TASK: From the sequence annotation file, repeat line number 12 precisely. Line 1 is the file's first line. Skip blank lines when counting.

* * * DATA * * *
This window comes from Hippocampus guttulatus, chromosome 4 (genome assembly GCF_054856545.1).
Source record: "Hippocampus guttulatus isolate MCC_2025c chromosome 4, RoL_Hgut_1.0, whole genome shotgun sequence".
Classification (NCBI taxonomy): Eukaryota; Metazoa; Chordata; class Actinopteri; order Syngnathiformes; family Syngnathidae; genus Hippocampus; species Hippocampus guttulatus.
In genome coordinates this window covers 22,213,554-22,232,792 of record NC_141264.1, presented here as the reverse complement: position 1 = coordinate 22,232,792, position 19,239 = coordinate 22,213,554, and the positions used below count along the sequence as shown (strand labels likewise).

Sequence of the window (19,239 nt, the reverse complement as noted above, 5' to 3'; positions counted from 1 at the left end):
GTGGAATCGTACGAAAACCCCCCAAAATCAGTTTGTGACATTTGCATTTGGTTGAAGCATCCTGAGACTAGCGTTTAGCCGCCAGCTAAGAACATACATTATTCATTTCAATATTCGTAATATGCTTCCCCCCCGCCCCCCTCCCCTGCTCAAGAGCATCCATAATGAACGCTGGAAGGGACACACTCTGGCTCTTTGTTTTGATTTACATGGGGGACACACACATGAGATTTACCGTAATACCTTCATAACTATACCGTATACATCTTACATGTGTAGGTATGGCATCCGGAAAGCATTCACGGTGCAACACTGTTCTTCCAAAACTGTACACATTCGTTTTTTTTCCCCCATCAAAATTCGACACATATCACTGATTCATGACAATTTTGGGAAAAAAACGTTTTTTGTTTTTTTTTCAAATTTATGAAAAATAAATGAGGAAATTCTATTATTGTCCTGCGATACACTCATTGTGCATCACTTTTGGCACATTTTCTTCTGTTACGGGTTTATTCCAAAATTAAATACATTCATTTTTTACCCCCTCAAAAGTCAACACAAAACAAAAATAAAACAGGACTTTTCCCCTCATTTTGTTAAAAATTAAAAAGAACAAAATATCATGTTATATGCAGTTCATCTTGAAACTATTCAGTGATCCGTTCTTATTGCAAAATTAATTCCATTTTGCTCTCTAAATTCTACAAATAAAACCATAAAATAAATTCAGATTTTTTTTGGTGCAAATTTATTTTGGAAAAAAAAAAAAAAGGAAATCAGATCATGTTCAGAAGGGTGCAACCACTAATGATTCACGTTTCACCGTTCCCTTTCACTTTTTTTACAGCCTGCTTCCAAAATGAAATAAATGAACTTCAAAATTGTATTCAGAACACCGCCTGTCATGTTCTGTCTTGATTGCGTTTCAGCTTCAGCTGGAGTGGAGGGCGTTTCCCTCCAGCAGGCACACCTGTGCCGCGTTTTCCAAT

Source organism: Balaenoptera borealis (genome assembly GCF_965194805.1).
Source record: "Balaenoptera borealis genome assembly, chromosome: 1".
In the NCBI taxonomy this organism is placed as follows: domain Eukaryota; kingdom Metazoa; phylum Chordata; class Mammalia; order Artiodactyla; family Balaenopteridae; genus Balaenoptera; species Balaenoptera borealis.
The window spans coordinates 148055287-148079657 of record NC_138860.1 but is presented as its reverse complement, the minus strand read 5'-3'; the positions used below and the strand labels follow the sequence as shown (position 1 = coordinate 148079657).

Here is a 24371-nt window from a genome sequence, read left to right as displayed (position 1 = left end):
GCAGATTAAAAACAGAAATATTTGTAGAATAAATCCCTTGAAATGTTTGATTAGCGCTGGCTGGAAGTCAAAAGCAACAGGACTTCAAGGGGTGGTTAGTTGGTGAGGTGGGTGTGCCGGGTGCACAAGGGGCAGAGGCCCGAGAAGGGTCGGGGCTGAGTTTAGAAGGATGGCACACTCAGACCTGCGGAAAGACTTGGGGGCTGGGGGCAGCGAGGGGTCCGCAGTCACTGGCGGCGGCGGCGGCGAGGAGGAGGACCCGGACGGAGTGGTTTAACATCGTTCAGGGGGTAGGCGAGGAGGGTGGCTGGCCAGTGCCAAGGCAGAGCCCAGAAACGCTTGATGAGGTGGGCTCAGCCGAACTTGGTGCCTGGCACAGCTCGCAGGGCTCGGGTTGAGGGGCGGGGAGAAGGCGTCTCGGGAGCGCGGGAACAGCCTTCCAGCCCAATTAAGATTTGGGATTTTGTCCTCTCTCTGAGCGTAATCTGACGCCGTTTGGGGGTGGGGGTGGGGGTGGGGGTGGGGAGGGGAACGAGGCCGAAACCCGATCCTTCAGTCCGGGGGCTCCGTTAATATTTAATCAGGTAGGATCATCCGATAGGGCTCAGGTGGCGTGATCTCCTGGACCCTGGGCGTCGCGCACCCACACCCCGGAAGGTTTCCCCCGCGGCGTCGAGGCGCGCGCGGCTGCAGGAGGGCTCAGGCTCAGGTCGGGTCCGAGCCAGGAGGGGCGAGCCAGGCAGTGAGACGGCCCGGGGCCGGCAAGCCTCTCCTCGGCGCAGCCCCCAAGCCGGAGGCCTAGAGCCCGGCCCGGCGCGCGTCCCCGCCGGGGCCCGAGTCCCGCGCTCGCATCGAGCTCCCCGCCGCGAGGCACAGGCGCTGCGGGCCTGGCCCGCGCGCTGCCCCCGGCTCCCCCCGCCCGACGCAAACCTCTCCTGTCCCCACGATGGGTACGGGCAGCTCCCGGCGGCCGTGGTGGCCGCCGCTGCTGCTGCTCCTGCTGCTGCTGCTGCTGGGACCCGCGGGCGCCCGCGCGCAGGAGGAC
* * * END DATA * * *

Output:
GCAGATTAAAAACAGAAATATTTGTAGAATAAATCCCTTGAAATGTTTGATTAGCGCTGGCTGGAAGTCAAAAGCAACAGGACTTCAAGGGGTGGTTAGTTGGTGAGGTGGGTGTGCCGGGTGCACAAGGGGCAGAGGCCCGAGAAGGGTCGGGGCTGAGTTTAGAAGGATGGCACACTCAGACCTGCGGAAAGACTTGGGGGCTGGGGGCAGCGAGGGGTCCGCAGTCACTGGCGGCGGCGGCGGCGAGGAGGAGGACCCGGACGGAGTGGTTTAACATCGTTCAGGGGGTAGGCGAGGAGGGTGGCTGGCCAGTGCCAAGGCAGAGCCCAGAAACGCTTGATGAGGTGGGCTCAGCCGAACTTGGTGCCTGGCACAGCTCGCAGGGCTCGGGTTGAGGGGCGGGGAGAAGGCGTCTCGGGAGCGCGGGAACAGCCTTCCAGCCCAATTAAGATTTGGGATTTTGTCCTCTCTCTGAGCGTAATCTGACGCCGTTTGGGGGTGGGGGTGGGGGTGGGGGTGGGGAGGGGAACGAGGCCGAAACCCGATCCTTCAGTCCGGGGGCTCCGTTAATATTTAATCAGGTAGGATCATCCGATAGGGCTCAGGTGGCGTGATCTCCTGGACCCTGGGCGTCGCGCACCCACACCCCGGAAGGTTTCCCCCGCGGCGTCGAGGCGCGCGCGGCTGCAGGAGGGCTCAGGCTCAGGTCGGGTCCGAGCCAGGAGGGGCGAGCCAGGCAGTGAGACGGCCCGGGGCCGGCAAGCCTCTCCTCGGCGCAGCCCCCAAGCCGGAGGCCTAGAGCCCGGCCCGGCGCGCGTCCCCGCCGGGGCCCGAGTCCCGCGCTCGCATCGAGCTCCCCGCCGCGAGGCACAGGCGCTGCGGGCCTGGCCCGCGCGCTGCCCCCGGCTCCCCCCGCCCGACGCAAACCTCTCCTGTCCCCACGATGGGTACGGGCAGCTCCCGGCGGCCGTGGTGGCCGCCGCTGCTGCTGCTCCTGCTGCTGCTGCTGCTGGGACCCGCGGGCGCCCGCGCGCAGGAGGAC